The Holly Moon was called Tinne by the Celts. It lasts from a few weeks after the summer solstice through early August, a few days after one of the most important Celtic ritual seasonal holidays—Lughnasa.
The question I want to explore here is, why did the Celts choose the holly tree at this time of year? How can it help us, today, as a kind of “medicine” for our own calendar year?
To start, holly is not typically associated with the summer. At least since Medieval times, holly has had a strong symbolic connection to Christmas. It is often used in Yuletide decorations, and Jesus’ crown is sometimes depicted as holly. Green leaves represents eternal life, thorns and red berries symbolize the passion and blood.
When a Celtic king passed his rulership on, the new king was said to be crowned with holly as well. The eternal green, then, is closely associated with rulership and power. In some Wicca traditions, the Holly King was one of the faces of the Sun God. This suggests an ancient connection between kingship and holly. And in heraldry imagery, holly represented the truth.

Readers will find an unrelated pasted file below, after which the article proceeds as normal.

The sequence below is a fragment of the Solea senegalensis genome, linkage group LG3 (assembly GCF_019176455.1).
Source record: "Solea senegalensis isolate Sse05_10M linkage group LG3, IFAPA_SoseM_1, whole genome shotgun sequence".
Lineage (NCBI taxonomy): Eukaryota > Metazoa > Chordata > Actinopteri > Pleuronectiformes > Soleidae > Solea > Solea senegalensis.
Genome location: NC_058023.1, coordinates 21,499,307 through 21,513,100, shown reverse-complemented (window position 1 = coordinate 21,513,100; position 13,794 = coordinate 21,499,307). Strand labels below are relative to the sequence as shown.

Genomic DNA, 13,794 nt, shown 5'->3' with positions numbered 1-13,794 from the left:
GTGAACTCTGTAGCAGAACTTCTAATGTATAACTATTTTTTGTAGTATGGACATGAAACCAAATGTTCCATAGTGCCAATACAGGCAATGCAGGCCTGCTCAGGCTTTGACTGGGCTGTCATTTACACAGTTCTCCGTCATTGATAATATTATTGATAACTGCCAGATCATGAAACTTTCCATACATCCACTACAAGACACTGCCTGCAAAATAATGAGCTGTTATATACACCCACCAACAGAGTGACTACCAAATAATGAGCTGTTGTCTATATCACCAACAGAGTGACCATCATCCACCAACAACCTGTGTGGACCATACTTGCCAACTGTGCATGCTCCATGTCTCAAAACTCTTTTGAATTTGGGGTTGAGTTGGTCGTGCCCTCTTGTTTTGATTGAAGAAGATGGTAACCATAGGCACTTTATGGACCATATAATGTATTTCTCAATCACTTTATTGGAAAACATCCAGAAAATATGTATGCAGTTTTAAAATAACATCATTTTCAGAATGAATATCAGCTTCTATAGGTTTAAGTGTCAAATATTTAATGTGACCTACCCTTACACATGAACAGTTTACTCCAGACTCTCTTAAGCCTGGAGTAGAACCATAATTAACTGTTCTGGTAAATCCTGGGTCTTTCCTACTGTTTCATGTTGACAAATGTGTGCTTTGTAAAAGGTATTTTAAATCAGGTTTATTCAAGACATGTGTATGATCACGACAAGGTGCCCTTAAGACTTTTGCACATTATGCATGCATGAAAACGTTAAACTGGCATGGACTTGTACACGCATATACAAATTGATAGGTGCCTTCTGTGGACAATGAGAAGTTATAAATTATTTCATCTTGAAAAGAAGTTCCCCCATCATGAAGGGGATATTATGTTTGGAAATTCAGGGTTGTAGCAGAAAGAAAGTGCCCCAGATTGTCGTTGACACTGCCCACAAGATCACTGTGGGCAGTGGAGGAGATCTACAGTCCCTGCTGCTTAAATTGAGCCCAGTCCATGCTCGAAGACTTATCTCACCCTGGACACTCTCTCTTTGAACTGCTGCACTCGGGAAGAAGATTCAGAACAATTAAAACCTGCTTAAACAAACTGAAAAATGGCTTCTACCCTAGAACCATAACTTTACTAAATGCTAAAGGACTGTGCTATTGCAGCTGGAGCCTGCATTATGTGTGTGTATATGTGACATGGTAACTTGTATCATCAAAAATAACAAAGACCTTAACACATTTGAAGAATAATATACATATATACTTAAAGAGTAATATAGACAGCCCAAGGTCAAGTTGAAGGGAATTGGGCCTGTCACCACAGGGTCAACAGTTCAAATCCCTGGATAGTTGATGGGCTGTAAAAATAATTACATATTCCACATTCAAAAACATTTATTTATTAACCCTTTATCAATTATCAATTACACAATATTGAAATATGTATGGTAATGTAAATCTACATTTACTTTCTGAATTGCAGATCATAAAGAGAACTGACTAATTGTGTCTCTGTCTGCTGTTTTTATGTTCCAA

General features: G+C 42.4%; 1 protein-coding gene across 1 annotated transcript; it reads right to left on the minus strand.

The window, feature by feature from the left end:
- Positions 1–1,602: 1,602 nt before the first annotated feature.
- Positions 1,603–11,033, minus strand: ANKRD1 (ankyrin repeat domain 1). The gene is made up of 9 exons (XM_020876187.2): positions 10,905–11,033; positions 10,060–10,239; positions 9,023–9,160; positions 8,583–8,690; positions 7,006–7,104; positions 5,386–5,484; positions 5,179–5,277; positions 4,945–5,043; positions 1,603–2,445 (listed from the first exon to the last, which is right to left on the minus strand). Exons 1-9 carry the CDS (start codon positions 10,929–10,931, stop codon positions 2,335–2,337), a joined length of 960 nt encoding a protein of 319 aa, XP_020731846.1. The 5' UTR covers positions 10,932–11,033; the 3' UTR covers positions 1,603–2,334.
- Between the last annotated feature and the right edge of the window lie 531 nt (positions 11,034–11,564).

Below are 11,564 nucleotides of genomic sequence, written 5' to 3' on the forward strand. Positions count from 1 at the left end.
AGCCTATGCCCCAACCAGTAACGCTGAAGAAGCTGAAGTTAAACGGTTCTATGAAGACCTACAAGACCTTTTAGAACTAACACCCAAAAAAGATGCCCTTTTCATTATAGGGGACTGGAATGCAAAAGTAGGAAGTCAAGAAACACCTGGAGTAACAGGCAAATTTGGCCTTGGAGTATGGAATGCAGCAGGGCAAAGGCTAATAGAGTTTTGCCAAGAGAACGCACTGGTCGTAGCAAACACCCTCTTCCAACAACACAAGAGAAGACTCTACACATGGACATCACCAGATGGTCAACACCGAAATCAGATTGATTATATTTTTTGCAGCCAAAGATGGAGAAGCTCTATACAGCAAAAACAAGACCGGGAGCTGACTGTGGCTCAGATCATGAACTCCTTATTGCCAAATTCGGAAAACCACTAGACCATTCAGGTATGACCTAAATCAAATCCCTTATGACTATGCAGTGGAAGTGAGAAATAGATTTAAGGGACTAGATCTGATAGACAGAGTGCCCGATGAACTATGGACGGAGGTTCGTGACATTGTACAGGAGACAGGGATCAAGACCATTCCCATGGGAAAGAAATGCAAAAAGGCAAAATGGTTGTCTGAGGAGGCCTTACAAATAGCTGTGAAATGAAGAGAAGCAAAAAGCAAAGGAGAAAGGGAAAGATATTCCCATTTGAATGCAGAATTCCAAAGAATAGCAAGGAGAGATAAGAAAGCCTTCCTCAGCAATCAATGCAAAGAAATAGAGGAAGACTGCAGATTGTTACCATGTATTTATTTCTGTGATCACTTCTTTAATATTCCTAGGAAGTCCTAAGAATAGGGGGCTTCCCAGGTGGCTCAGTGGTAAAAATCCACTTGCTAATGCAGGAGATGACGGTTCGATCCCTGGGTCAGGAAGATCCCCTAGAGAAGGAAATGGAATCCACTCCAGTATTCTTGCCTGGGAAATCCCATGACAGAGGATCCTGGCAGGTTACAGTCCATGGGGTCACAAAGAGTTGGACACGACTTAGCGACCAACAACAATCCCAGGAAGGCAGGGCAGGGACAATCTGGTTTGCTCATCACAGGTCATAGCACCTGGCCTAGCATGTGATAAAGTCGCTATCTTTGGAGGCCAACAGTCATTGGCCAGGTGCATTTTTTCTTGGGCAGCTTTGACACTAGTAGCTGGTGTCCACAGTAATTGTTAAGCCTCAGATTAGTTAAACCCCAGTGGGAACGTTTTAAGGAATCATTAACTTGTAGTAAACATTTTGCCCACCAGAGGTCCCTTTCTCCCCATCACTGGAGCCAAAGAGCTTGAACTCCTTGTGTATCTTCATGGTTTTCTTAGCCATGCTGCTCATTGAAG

To traditional, Earth-based cultures, the evergreen holly could have represented not eternal life in heaven, but the natural primordial energy and strength of a vegetal world deeply rooted in Earth. Druids wore holly in their hair as protection against spirits with evil intent. Holly wood was used in the construction of weapons and also was said to have a talismanic quality of offering protection.
Finally, the connection between Lughnasa and the Holly Moon is not coincidental. Lughnasa marks the beginning of the harvest season, and was celebrated widely in Scotland and Ireland. Rites included making offerings of the first fruit, and a ritual play in which Lugh gathers the harvest and supports the powers of famine and blight.
While most trees and plants are in a process of ripening, maturing, and sweeting, holly stays ever green. This suggests that even when harvesting, then moving toward a diminishing of seasonal light and the process of decay, the energy of holly is helpful medicine. Even as we move closer to the dark season, the evergreen of holly reminds us of some other power, the eternal green fuse, around us.